(KEY OFF)(KEYWORD)S CONSUMERS in Oregon, Vermont, Michigan and Maine can and do readily attest, their state-wide laws curbing traffic throwaway bottles and cans have saved them money, reduced litter and conserved energy. Better yet, say supporters of these laws, would be national legislation that would establish uniform controls making marketing and use of returnables all the more convenient and economical. Such legislation is now before Congress, and we're pleased to note that it has just received some important support: The Cabinet-level Resource Conservation Committee, which has been considering the deposit proposal, has recommended provisions that it thinks should be part of any federal legislation on deposits.
Barbara Blum, deputy administrator of the Environmental Protection Agency and head of the special committee, said the goup "concluded that the imposition of mandatory deposits is an effective means for recovering little associated with beverage containers." Among the provisions recommended are that all beer and carbonated soft drinks in sealed containers be covered by any legislation; the EPA administrator would be authorized to include others. Also, deposits (of at least a nickel) would begin at he distributor wholesaler stage of distribution. The system would be phased in over a two-yeat period.
Under a national deposit system, the committee said, the results could include as much as a 70 per cent drop in bottle and can litter, with municipal solid waste reduced by some 6 million tons a year. National collection and disposal costs could be reduced by about $200 million a year. Also, estimated energy savings could range from 20 to 40 per cent of the annual energy needs for the packaging of bottles and cans.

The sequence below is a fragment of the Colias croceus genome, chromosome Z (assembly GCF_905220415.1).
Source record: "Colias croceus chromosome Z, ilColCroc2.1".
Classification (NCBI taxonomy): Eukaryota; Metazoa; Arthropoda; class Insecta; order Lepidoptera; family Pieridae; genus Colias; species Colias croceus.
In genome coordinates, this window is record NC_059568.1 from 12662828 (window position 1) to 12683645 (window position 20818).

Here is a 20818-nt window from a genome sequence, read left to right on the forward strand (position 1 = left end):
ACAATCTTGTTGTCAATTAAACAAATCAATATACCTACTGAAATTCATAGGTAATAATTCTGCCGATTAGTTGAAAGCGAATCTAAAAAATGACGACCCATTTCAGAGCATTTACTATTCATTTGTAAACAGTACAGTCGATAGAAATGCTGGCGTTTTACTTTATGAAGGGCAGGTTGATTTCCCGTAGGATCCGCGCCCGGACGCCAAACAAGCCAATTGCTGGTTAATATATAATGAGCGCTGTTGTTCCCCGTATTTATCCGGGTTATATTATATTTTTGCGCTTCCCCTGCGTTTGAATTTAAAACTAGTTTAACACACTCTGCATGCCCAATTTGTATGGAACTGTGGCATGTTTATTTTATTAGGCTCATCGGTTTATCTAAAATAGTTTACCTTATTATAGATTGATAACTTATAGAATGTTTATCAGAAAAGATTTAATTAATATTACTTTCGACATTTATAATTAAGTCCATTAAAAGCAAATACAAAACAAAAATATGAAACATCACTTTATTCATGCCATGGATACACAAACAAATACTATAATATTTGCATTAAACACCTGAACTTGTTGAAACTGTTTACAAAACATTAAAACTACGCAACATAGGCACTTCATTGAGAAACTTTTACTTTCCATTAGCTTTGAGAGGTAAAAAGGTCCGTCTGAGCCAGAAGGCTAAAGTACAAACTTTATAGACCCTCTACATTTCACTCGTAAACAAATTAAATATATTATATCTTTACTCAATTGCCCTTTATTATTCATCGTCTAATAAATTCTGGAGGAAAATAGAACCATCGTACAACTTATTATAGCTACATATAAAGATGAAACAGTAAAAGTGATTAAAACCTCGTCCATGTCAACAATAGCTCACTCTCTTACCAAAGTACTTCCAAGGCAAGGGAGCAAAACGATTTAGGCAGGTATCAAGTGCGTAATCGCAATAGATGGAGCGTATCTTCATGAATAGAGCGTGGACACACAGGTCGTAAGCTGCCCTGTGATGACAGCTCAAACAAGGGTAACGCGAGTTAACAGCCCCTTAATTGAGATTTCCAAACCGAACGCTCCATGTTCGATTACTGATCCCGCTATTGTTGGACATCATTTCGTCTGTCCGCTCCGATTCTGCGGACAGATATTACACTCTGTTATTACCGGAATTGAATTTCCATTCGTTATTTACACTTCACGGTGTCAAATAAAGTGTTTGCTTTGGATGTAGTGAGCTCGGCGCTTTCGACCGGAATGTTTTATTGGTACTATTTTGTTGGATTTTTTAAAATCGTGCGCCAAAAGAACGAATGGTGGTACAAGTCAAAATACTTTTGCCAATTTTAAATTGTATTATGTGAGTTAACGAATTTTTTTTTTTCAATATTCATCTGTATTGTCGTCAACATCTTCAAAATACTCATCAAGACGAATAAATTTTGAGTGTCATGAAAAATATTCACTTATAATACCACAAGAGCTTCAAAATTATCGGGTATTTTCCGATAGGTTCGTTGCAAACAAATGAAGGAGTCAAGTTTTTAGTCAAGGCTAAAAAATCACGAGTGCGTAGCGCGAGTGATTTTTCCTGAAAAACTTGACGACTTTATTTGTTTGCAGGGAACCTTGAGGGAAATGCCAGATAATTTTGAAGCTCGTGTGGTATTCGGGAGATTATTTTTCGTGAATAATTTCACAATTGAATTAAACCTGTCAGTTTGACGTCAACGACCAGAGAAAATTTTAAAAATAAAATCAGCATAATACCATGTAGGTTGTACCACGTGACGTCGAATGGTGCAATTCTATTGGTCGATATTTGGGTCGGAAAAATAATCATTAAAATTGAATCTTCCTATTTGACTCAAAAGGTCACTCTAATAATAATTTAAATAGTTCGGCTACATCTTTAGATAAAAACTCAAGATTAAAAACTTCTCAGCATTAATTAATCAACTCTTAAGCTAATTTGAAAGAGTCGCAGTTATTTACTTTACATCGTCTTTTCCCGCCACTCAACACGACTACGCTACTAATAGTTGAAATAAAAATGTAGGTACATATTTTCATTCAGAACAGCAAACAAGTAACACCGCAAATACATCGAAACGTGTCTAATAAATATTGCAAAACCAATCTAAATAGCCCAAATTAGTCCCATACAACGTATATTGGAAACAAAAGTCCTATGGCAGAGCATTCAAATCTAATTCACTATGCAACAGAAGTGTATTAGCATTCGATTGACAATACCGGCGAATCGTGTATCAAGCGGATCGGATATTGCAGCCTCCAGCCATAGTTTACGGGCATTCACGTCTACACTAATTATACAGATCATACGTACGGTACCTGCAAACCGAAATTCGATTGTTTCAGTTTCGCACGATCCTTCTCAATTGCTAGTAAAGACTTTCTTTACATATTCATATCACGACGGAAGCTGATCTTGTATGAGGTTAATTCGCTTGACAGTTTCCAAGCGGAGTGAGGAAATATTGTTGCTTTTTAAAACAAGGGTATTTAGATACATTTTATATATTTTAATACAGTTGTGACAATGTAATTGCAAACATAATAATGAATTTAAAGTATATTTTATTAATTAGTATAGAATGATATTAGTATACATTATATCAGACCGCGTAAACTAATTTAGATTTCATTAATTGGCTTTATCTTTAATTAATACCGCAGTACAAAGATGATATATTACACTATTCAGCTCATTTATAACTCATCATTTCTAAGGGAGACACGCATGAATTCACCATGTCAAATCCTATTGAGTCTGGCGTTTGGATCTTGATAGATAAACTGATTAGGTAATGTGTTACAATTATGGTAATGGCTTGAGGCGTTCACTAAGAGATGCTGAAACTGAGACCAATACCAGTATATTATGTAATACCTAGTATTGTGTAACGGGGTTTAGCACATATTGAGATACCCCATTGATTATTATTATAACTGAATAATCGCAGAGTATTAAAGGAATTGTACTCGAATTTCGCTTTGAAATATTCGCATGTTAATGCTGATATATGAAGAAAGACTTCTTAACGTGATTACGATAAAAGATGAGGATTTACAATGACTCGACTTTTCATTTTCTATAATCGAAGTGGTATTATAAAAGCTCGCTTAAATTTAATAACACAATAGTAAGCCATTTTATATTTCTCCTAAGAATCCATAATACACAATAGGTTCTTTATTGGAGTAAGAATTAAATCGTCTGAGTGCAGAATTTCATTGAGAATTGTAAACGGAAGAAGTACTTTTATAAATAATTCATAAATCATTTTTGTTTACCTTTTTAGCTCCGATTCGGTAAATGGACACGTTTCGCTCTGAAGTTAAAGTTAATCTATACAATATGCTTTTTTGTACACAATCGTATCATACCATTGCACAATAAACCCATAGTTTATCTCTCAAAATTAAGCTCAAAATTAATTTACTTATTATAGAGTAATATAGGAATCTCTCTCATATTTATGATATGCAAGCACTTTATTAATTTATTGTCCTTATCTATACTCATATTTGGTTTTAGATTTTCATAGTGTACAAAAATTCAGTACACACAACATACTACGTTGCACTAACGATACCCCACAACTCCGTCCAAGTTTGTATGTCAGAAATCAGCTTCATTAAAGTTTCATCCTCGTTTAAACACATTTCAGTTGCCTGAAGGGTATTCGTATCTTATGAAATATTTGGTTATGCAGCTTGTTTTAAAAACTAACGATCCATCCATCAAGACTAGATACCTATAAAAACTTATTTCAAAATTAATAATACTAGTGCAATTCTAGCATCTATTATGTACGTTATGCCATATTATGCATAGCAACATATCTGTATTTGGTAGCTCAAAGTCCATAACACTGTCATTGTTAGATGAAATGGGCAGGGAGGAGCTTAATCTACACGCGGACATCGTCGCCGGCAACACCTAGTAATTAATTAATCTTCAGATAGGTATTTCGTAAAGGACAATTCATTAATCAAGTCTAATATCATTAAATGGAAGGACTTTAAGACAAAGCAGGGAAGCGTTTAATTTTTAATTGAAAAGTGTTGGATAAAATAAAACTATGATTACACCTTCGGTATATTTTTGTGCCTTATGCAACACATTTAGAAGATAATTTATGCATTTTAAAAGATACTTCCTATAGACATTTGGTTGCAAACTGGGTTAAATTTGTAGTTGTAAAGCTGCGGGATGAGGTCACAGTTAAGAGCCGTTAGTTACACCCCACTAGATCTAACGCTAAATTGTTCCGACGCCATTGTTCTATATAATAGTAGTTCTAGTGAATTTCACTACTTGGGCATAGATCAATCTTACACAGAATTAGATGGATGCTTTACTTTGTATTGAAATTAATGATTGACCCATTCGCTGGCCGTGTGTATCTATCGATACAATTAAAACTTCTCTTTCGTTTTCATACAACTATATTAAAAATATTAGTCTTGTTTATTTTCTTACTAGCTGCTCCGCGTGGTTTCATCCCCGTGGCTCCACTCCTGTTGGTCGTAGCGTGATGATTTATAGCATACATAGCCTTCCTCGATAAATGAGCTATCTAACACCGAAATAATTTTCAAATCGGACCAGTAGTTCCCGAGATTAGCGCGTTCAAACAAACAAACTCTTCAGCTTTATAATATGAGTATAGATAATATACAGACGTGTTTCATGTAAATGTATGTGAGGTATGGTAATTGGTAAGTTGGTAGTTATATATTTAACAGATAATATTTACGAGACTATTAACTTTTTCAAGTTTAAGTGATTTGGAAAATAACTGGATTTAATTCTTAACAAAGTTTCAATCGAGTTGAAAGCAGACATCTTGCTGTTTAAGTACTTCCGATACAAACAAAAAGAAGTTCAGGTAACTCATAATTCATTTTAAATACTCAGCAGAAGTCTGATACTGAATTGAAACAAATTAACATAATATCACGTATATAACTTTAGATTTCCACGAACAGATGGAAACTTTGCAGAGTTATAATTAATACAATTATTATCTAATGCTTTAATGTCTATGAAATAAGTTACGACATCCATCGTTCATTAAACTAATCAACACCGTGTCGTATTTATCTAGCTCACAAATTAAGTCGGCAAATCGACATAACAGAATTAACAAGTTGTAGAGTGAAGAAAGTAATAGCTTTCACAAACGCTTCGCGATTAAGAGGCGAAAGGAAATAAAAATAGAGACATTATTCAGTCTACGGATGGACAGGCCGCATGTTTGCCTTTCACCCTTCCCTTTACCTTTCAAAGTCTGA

As for the impact on the job market, the findings are that at the "very worst," over a five-year transition, approximately 10,000 glass-plant jobs and 22,000 metal-can production jobs would be lost. But increases in job opportunities in filling, distributing and retailing could actually produce a net increase of 48,000 to 68,000 jobs.
Now, there have been lots of different statistics tossed around by proponents and opponents of controls on throwaways, so these surely aren't the last we'll see. Still, the vast majority of studies continues to point up the logic of returnable beverage containers in combating expensive waste.
More and more members of the industry, too, are recognizing the growing popular support for legislation. Alcoa, for example, which has been active in opposing deposits, has now amended its position to focus its battle against aluminum cans, noting that "there is no question that littering of beverage containers does decline after deposits are imposed." The Adolph Coors Co., brewers, also has stated that a uniform national law would be far preferable to a proliferation of state laws.
We agree. But this national conservation measure needs the strong support of President Carter if the legislation is to be enacted by this Congress. In the House, Rep. James M. Jeffords (R-Vt.), chairman of the House Environmental Study Conference, is chief sponsor; in the Senate, Mark O. Hatfield and Bob Packwood, Oregan's Republican senators, also have been working for passage of a bill. All three sponsors have recognized the remarkably strong degree of constituent support for the laws already in effect in their states. Now it is up to the President and Congress to respond by pushing through this sensible national measure.